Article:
Monday, March 01, 2010


Woodbury, Connecticut


Scott Kirkpatrick said...

Quite Escherian! The white bricks on the right suggest a horizontal surface, viewed from above, while the white bricks to the left seem to be part of a vertical wall. What's going on?

And the very concept of flag recycling requires further exploration. How do they do it? Perhaps they unsew the stripes, launder the white parts back to blinging whiteness and reassemble? Or do they grind the old flags down to fiber, but consecrated flag fiber, before making new threads, and starting over?

Treating an old flag with respect (it's like ritual purity, which we understand here in Israel) and mixing the concept with recycling, is mind-boggling.


Dennis said...

I believe the flags are burned with a proper honor guard.

Martina said...

Scott has said it all - and asked all the questions I wanted to ask ... so ...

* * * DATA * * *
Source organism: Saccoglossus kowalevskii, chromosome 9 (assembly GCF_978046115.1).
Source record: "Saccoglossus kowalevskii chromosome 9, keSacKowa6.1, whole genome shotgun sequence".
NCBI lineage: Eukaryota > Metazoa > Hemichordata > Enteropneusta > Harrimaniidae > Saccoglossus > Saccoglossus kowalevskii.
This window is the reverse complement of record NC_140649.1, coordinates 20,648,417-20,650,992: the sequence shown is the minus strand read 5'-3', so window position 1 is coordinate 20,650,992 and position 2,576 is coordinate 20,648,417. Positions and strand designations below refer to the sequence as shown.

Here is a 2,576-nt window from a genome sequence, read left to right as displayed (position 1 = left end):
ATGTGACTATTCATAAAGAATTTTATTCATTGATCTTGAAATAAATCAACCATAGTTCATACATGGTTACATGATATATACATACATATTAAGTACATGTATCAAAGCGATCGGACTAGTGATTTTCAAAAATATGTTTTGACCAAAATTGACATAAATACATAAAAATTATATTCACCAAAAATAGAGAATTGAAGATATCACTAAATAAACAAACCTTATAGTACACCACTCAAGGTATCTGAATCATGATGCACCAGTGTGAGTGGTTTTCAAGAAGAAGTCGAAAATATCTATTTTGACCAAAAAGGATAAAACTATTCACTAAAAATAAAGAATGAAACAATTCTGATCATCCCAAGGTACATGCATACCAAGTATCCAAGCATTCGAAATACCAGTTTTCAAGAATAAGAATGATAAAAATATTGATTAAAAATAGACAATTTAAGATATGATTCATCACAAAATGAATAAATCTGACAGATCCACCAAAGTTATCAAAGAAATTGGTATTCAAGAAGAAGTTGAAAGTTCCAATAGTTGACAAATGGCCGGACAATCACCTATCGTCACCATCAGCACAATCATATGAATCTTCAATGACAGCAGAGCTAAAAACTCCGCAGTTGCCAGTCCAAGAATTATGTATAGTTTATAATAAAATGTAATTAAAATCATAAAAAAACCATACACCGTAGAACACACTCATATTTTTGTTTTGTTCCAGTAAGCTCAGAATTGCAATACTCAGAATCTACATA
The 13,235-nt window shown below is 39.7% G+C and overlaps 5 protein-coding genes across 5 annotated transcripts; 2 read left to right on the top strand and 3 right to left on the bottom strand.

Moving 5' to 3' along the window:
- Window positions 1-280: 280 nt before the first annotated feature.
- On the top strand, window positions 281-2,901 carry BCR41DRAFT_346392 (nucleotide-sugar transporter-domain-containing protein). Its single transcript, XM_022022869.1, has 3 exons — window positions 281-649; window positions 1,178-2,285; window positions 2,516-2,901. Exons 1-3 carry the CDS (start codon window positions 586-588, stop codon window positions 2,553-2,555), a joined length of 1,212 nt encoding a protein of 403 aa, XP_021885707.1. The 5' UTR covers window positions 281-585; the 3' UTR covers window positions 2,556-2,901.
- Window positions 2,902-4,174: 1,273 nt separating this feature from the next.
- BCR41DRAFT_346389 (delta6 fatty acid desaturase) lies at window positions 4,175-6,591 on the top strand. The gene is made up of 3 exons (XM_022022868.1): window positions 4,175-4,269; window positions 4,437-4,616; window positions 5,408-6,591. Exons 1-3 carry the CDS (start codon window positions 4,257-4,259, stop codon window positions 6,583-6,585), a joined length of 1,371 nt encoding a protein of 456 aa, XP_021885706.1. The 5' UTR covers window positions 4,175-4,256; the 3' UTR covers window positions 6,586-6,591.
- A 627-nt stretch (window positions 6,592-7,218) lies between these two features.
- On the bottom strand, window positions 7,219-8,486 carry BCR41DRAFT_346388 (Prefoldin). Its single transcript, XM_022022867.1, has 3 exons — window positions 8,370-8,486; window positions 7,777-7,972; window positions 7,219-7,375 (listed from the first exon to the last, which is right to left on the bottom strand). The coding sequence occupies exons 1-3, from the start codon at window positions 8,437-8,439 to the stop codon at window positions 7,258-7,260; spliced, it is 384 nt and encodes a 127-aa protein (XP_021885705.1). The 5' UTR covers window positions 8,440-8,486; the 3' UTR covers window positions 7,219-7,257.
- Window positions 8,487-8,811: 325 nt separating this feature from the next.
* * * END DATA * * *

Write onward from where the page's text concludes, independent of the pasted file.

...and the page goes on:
promenadeur said...

A year ago I found a place called "Fahnensammelstelle", flag collection place ><.
And I found a definition too (badly translated!): A flag consists of a rod attached to the cloth.
It represents a person or entity, as opposed to merely characterizing flag can not be replaced by a similar piece.
A flag is a highly authoritarian character, which is the origin of the technique of warfare. As an ensign, the flag used in battle as a guide. In an easily understood metaphor, they highlighted the desire to maintain the position or expand.